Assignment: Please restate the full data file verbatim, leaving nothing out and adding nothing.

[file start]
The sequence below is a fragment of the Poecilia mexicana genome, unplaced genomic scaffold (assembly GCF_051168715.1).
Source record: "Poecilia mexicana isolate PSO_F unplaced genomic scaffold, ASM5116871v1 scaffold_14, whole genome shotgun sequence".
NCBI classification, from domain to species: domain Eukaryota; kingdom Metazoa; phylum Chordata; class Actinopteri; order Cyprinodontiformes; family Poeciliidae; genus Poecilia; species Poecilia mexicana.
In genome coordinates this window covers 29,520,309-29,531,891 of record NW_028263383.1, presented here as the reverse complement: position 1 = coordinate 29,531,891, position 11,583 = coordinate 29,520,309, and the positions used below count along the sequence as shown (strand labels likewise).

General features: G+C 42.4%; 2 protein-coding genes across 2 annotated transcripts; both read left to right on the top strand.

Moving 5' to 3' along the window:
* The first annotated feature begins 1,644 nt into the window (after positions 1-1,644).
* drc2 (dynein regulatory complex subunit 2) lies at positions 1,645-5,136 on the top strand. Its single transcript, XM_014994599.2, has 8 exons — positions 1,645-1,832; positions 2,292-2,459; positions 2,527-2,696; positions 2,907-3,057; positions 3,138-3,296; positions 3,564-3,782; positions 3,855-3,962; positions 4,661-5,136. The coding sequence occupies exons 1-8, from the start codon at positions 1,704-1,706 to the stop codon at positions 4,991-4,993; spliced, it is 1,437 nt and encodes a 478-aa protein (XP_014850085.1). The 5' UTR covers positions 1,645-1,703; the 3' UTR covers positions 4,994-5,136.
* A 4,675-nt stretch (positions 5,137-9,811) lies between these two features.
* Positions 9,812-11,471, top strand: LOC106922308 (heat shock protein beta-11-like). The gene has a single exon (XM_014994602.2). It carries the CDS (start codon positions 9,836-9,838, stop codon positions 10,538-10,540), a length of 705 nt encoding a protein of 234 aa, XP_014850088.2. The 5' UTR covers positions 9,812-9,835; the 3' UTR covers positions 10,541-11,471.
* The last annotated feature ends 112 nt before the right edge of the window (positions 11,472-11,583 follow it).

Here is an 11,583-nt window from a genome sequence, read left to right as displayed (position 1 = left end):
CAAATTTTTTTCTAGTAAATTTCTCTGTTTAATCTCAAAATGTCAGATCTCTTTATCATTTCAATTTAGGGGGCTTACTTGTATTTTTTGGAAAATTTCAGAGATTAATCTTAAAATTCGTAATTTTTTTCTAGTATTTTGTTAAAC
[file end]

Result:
The sequence below is a fragment of the Poecilia mexicana genome, unplaced genomic scaffold (assembly GCF_051168715.1).
Source record: "Poecilia mexicana isolate PSO_F unplaced genomic scaffold, ASM5116871v1 scaffold_14, whole genome shotgun sequence".
NCBI classification, from domain to species: domain Eukaryota; kingdom Metazoa; phylum Chordata; class Actinopteri; order Cyprinodontiformes; family Poeciliidae; genus Poecilia; species Poecilia mexicana.
In genome coordinates this window covers 29,520,309-29,531,891 of record NW_028263383.1, presented here as the reverse complement: position 1 = coordinate 29,531,891, position 11,583 = coordinate 29,520,309, and the positions used below count along the sequence as shown (strand labels likewise).

General features: G+C 42.4%; 2 protein-coding genes across 2 annotated transcripts; both read left to right on the top strand.

Moving 5' to 3' along the window:
* The first annotated feature begins 1,644 nt into the window (after positions 1-1,644).
* drc2 (dynein regulatory complex subunit 2) lies at positions 1,645-5,136 on the top strand. Its single transcript, XM_014994599.2, has 8 exons — positions 1,645-1,832; positions 2,292-2,459; positions 2,527-2,696; positions 2,907-3,057; positions 3,138-3,296; positions 3,564-3,782; positions 3,855-3,962; positions 4,661-5,136. The coding sequence occupies exons 1-8, from the start codon at positions 1,704-1,706 to the stop codon at positions 4,991-4,993; spliced, it is 1,437 nt and encodes a 478-aa protein (XP_014850085.1). The 5' UTR covers positions 1,645-1,703; the 3' UTR covers positions 4,994-5,136.
* A 4,675-nt stretch (positions 5,137-9,811) lies between these two features.
* Positions 9,812-11,471, top strand: LOC106922308 (heat shock protein beta-11-like). The gene has a single exon (XM_014994602.2). It carries the CDS (start codon positions 9,836-9,838, stop codon positions 10,538-10,540), a length of 705 nt encoding a protein of 234 aa, XP_014850088.2. The 5' UTR covers positions 9,812-9,835; the 3' UTR covers positions 10,541-11,471.
* The last annotated feature ends 112 nt before the right edge of the window (positions 11,472-11,583 follow it).

Here is an 11,583-nt window from a genome sequence, read left to right as displayed (position 1 = left end):
CAAATTTTTTTCTAGTAAATTTCTCTGTTTAATCTCAAAATGTCAGATCTCTTTATCATTTCAATTTAGGGGGCTTACTTGTATTTTTTGGAAAATTTCAGAGATTAATCTTAAAATTCGTAATTTTTTTCTAGTATTTTGTTAAAC